March is a vivid first-hand account of John Lewis’ lifelong struggle for civil and human rights, meditating in the modern age on the distance traveled since the days of Jim Crow and segregation. Rooted in Lewis’ personal story, it also reflects on the highs and lows of the broader civil rights movement.
Book One spans John Lewis’ youth in rural Alabama, his life-changing meeting with Martin Luther King, Jr., the birth of the Nashville Student Movement, and their battle to tear down segregation through nonviolent lunch counter sit-ins, building to a stunning climax on the steps of City Hall.
Many years ago, John Lewis and other student activists drew inspiration from the 1950s comic book “Martin Luther King and the Montgomery Story.” Now, his own comics bring those days to life for a new audience, testifying to a movement whose echoes will be heard for generations.
As my knowledge of American history is relatively very new, I only got to know about Rep. John Lewis and his contribution to the Civil Rights movement a few years ago when I was living in Atlanta; around the same time the third part of this graphic novel won the National Book Award. I’ve wanted to read this series since then but it never worked out, and it’s such a shame on my part that it took this great leader’s demise to make me pick it up. But even if it’s late, I think it’s never not the right time to remember our history and learn more about the people who are the reason for us having so many of our rights today.
I thought the story was really endearing because it’s told as Rep. Lewis getting ready to attend President Obama’s inauguration, but stopping to answer some questions for a couple of little Black boys visiting his office. And learning about an innocent boy who loved taking care of the chickens on the farm, his profound desire to become a preacher which even led to sermonizing to the chickens, and ultimately realizing that he can do so much more in the fight for civil rights while studying at a seminary – it’s a very very inspirational narrative. I had only heard about the lunch counter sit-ins but reading/seeing it and understanding how it was all being done by masses of students who felt called to fight for their rights is really admirable, and reminds us again why we see so many young people on the streets these days – they are always on the forefront when fighting for radical changes.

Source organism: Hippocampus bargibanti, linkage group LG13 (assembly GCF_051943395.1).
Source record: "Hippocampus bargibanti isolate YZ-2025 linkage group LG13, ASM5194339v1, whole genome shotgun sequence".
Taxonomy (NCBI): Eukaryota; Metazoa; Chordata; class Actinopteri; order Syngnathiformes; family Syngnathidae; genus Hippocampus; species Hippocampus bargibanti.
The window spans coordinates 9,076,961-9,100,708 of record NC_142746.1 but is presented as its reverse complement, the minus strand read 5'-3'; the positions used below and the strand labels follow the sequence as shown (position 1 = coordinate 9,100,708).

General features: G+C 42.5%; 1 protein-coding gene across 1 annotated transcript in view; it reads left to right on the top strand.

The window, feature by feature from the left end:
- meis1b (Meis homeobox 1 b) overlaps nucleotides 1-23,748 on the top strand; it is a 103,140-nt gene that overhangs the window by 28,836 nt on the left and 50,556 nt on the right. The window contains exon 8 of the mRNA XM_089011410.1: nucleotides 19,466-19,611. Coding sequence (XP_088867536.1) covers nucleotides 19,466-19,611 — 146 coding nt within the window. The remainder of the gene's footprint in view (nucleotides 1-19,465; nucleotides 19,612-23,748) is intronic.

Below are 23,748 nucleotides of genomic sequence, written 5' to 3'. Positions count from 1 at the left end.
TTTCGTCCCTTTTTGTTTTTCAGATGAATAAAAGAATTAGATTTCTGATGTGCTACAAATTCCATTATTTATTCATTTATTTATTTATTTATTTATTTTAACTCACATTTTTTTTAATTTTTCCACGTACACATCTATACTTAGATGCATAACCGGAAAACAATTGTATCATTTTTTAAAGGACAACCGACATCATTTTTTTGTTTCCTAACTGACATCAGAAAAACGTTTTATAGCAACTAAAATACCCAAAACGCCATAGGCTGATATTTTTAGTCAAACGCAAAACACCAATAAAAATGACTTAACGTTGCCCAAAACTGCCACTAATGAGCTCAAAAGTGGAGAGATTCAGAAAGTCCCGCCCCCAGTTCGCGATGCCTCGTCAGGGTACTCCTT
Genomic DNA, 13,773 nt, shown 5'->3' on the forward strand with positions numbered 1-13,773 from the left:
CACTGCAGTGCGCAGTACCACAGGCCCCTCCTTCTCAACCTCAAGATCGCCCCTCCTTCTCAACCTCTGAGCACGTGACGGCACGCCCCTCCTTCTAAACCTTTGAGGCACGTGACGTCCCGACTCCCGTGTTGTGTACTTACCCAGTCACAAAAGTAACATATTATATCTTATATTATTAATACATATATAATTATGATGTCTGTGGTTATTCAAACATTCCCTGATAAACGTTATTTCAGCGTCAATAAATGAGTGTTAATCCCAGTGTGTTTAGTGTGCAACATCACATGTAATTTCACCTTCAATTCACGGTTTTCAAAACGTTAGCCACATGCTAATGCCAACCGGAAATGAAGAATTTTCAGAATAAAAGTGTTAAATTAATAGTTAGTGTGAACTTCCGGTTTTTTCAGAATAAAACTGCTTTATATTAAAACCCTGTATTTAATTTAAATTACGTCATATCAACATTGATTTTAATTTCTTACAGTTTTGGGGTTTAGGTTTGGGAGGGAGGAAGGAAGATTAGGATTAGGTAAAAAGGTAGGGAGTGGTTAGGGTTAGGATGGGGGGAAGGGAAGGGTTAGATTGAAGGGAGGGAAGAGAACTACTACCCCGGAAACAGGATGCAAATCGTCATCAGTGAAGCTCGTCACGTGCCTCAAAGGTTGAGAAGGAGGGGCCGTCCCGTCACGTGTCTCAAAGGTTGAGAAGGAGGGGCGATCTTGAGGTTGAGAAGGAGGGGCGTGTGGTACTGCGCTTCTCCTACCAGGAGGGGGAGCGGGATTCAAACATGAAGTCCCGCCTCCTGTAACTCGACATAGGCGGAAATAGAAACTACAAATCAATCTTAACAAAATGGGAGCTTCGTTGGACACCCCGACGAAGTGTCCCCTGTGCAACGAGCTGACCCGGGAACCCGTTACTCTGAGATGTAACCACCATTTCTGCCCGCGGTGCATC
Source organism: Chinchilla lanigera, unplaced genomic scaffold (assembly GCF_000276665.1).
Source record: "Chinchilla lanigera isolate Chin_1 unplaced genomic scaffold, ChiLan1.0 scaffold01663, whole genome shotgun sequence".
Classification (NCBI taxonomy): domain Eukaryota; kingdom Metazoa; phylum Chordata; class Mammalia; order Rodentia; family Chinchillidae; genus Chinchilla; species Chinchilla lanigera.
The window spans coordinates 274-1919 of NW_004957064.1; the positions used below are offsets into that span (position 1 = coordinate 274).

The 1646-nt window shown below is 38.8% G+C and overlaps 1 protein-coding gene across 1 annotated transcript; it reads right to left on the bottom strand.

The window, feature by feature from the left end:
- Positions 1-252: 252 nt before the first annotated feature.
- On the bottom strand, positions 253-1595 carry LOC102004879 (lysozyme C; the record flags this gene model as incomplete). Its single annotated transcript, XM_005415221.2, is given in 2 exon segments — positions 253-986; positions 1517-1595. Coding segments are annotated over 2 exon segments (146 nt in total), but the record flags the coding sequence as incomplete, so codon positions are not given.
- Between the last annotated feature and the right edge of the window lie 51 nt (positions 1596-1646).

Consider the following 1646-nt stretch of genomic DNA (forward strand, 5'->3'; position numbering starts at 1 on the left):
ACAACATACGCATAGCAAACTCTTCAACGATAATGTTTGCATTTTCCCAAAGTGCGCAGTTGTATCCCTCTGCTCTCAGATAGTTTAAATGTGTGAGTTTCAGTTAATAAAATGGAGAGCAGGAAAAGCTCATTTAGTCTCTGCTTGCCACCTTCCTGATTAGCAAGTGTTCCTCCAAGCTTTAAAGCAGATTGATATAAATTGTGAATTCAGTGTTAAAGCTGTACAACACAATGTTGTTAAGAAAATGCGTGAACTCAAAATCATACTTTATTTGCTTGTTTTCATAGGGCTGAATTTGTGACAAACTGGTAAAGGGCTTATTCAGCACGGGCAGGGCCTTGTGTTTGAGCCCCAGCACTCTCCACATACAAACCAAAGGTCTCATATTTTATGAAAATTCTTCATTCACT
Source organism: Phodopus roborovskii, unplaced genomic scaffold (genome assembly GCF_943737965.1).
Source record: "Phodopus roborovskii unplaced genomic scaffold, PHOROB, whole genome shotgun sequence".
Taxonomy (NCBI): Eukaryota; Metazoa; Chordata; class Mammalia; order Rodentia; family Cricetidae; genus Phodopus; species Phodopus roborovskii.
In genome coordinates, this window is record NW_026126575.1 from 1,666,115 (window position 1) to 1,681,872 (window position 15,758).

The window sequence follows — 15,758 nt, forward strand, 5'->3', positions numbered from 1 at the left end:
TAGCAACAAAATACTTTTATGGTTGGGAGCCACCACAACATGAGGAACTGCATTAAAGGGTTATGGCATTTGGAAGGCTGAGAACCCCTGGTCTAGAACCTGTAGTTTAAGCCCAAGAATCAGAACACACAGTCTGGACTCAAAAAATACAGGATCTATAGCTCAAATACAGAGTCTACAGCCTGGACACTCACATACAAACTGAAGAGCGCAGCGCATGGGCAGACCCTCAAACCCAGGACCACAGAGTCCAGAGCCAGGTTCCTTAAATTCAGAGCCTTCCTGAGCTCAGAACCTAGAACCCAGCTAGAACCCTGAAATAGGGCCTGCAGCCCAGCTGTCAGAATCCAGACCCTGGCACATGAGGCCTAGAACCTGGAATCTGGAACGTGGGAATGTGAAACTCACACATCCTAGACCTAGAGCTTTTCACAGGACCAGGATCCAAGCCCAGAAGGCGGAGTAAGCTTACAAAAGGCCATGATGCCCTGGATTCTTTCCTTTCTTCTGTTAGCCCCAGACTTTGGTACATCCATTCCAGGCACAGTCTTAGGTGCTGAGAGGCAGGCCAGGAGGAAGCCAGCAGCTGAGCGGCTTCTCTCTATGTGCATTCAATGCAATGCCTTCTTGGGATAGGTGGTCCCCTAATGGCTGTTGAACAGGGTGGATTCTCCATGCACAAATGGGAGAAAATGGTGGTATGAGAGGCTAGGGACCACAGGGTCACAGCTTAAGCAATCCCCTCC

The art style is kept black and white, probably to evoke the aesthetic of the 50s and it’s simple but very evocative and powerful. The violence depicted is also kept very sanitized, probably because this book is catering towards a much younger audience but I’m sure it might not be fully avoidable in the next parts.
On the whole, I think this book/series is a wonderful resource for young Americans to know more about their Civil Rights history and one of its most powerful leaders, especially the events which might not always be taught in detail in school. I found it to be very powerful, emotional and inspirational, and I can’t wait to get to part two. Let’s all remember this great leader who suffered so much for the lives we enjoy today, and take up the mantle upon our shoulders to continue to cause “good trouble”, as he called it.